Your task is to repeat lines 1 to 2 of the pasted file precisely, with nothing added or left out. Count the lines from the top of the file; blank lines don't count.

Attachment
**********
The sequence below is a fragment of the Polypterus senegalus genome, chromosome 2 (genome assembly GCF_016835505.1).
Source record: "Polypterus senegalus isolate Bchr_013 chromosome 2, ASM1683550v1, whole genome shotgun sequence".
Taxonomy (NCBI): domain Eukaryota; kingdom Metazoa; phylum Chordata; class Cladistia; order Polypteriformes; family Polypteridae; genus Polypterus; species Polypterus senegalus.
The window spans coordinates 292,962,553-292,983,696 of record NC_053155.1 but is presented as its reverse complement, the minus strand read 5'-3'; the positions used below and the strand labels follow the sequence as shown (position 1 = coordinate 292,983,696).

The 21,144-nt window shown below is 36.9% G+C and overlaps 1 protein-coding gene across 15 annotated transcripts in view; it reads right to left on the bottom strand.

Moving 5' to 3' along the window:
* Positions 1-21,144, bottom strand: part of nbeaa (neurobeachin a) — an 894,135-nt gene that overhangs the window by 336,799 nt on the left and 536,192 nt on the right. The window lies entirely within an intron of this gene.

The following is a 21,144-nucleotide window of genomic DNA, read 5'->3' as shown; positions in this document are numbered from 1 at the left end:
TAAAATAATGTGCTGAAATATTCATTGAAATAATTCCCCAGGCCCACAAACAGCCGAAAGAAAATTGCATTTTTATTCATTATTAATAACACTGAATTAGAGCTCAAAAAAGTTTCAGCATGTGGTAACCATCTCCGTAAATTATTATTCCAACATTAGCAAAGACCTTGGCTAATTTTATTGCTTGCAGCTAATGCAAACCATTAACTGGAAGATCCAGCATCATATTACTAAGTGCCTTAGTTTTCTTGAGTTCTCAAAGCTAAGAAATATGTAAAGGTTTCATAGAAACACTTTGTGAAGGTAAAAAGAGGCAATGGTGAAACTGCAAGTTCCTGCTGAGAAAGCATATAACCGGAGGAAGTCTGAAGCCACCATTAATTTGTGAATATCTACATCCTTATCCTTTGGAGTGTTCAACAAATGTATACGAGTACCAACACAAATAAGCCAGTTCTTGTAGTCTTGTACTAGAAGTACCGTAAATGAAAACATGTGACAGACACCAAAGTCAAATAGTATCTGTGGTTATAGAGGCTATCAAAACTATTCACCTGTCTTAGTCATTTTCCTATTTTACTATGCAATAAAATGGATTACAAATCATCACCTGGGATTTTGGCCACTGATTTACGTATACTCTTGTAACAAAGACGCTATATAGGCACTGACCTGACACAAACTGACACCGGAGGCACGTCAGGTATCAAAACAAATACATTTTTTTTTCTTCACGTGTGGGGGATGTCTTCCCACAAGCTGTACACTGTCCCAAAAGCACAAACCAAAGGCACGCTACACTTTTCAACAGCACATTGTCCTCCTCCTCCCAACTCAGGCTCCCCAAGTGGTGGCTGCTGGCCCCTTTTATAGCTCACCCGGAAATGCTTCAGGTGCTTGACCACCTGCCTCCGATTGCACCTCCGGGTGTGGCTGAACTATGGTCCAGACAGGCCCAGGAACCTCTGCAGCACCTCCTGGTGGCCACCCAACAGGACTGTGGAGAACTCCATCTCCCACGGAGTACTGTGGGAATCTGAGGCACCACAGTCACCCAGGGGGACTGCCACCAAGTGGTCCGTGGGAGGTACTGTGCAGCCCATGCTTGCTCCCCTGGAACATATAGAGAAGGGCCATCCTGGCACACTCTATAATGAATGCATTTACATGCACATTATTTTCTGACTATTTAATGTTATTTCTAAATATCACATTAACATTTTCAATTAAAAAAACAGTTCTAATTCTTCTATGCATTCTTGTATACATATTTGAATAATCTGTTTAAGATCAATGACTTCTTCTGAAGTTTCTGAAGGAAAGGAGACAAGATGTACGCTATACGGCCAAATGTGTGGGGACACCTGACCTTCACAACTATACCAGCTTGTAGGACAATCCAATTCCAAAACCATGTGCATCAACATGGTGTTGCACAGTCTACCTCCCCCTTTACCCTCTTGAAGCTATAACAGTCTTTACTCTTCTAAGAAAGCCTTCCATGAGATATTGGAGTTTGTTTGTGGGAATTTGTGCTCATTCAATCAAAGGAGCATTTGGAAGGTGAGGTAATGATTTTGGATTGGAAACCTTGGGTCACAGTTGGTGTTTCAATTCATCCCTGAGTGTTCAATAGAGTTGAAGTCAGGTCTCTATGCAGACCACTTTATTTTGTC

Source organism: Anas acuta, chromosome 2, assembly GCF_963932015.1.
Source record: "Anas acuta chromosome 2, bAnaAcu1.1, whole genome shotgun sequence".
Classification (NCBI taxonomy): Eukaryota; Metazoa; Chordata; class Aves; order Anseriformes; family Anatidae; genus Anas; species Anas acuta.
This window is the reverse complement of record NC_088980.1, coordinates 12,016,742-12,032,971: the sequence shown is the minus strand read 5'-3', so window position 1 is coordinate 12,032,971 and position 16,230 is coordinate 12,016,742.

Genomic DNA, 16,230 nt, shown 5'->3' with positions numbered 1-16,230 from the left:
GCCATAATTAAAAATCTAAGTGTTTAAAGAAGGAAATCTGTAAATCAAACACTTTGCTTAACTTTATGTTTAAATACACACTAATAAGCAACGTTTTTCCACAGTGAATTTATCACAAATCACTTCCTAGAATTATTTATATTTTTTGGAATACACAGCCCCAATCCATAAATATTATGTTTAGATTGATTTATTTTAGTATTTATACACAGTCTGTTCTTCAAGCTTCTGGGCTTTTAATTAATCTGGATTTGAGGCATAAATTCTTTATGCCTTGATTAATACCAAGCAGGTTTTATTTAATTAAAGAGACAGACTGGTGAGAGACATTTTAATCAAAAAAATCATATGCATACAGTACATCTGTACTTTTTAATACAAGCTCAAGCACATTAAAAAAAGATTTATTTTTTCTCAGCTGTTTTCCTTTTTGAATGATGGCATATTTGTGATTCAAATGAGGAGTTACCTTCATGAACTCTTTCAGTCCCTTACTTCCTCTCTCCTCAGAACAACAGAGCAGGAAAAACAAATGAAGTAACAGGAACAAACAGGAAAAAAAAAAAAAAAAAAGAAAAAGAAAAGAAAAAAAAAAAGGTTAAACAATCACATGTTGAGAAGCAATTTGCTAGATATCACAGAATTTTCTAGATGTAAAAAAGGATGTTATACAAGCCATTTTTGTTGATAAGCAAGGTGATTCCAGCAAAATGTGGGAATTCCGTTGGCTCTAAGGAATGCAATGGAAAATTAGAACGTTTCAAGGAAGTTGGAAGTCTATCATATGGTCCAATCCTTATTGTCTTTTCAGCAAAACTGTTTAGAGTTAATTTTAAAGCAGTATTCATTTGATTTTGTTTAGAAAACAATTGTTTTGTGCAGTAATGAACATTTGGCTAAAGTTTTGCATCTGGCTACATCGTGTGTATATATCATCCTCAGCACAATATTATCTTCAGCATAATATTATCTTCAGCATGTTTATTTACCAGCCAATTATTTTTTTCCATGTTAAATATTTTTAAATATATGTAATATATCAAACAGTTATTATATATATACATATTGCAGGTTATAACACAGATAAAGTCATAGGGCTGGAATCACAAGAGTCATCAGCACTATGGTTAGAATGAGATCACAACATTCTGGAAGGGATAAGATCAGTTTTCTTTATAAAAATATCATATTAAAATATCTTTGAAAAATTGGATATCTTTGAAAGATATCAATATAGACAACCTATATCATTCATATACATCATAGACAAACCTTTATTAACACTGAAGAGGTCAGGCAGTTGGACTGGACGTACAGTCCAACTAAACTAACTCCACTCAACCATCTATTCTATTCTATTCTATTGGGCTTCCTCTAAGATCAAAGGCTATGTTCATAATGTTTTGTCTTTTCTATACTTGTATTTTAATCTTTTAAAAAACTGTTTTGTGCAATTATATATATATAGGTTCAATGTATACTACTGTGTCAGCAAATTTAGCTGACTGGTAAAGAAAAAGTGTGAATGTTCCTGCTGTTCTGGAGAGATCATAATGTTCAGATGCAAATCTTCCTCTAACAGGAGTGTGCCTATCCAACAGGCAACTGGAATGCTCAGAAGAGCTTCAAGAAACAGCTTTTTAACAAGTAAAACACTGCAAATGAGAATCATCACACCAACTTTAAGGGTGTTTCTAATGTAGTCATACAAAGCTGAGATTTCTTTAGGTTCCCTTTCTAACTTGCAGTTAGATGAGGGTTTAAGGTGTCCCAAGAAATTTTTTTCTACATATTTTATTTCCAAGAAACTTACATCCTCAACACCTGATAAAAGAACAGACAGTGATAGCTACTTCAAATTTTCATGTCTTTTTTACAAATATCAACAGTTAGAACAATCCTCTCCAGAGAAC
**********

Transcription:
The sequence below is a fragment of the Polypterus senegalus genome, chromosome 2 (genome assembly GCF_016835505.1).
Source record: "Polypterus senegalus isolate Bchr_013 chromosome 2, ASM1683550v1, whole genome shotgun sequence".